The very well known figure of Stephen Fry, together with Prostate Cancer sufferer Martin Dallison, is keen to promote awareness of the work that the Prostate Cancer Research Charity is carrying out to relieve this dreadful disease.
This will be by way of several radio broadcasts on Sunday 16th December at 07.55 and 21.26, and additionally on Thursday 20th December at 15.27.
Stephen Fry having been diagnosed underwent surgery in January 2018 and has recovered well from surgery from prostate cancer and said “it all seemed to go pretty well, They took the prostate out and so far as we know it’s all been got.” He said it was an “aggressive” cancer but it “doesn’t seem” to have spread.
His partner on the Radio Appeal is Martin Dallison has been less fortunate and his cancer is incurable.
The Charity being supported is one well known amongst Middlesex Masons – the Prostate Cancer Research Centre – which is developing clinical ways of providing a cure.
The Charity’s scientists have discovered how to use a particular protein which will stimulate the immune system to attack prostate cancer cells.
This has been successfully demonstrated in the laboratory and a test will be carried out men with the disease during 2019.
Over a number of years Featherstone Lodge, No. 7851 has supported the Prostate Cancer Research Charity which looks especially at clinical ways The Lodge has hitherto organised special events in order to raise money towards this Charity which originally centred on the Snowdon 500 which offers the opportunity for participants to climb the highest mountain in England and Wales and raise money for this Charity in particular.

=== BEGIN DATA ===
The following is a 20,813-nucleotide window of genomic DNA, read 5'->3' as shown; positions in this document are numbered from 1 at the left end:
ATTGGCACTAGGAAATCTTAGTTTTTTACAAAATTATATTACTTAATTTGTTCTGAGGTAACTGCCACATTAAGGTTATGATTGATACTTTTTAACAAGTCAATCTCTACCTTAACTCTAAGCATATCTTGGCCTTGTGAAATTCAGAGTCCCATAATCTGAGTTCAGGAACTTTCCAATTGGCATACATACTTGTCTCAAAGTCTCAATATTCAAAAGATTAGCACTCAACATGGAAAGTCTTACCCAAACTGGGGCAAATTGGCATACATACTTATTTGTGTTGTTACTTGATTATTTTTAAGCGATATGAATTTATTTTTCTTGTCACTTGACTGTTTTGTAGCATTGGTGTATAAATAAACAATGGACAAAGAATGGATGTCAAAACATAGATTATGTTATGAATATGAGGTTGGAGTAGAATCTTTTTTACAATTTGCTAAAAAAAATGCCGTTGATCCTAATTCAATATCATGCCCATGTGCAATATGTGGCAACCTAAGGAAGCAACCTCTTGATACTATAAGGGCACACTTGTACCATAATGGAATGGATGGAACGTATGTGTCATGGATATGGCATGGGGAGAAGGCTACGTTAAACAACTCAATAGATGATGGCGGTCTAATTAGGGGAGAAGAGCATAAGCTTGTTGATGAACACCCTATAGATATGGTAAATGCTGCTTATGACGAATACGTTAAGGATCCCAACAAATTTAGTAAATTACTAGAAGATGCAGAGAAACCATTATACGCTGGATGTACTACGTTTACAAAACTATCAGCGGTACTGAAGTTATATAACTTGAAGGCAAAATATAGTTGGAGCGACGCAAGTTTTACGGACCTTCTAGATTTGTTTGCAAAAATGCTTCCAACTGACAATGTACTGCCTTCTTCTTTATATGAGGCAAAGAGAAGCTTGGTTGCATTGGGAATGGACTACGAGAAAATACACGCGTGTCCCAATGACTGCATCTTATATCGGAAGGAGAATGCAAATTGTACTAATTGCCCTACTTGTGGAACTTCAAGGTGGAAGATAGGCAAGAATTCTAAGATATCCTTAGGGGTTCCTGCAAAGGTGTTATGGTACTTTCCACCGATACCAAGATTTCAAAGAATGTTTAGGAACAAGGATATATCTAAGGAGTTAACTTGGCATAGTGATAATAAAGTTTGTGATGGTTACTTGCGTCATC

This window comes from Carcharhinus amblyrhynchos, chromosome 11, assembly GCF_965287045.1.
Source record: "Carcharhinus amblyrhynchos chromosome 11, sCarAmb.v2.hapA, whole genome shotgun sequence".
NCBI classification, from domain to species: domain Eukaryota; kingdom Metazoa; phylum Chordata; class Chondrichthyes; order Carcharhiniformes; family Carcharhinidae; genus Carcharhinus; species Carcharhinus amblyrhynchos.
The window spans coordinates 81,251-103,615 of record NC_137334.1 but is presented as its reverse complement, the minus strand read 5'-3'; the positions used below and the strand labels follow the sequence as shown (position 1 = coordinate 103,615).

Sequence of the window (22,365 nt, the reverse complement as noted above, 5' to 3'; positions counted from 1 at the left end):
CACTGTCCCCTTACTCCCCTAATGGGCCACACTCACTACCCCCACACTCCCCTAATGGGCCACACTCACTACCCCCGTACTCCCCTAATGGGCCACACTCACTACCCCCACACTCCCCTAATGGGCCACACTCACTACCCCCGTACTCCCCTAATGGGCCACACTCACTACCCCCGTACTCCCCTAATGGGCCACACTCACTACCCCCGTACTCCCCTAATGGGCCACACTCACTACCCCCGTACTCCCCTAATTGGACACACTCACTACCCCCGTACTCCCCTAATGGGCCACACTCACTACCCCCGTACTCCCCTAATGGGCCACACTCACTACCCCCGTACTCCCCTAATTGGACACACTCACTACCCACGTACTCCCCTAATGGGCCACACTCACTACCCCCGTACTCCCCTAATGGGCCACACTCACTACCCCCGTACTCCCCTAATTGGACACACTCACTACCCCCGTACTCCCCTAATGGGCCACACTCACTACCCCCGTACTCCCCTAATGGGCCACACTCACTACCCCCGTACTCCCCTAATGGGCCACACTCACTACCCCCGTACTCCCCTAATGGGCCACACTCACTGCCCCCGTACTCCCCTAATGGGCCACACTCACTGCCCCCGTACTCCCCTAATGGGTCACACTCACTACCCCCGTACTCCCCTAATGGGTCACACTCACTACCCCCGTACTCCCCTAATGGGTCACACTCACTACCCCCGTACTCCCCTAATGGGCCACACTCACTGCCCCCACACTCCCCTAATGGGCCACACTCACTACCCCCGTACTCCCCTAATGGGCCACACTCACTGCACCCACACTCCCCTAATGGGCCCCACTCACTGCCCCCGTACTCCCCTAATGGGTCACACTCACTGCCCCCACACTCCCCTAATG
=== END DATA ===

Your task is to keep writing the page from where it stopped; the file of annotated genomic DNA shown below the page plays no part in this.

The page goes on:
This was extended to embrace The Welsh Three Peaks Challenge which includes a total walking distance of 17 miles (27.4km) and an ascent of 2334 metres (7657ft), usually in less than 24-hours. Not for the feint hearted.
Many Middlesex Masons support those who take part by way of sponsorship
As men and freemasons we will know the importance of doing everything possible to help ameliorate the worst effects of prostate cancer and this Charity is certainly one worthy of our further support.
More information about the Charity may be found on www.pcr.org.uk
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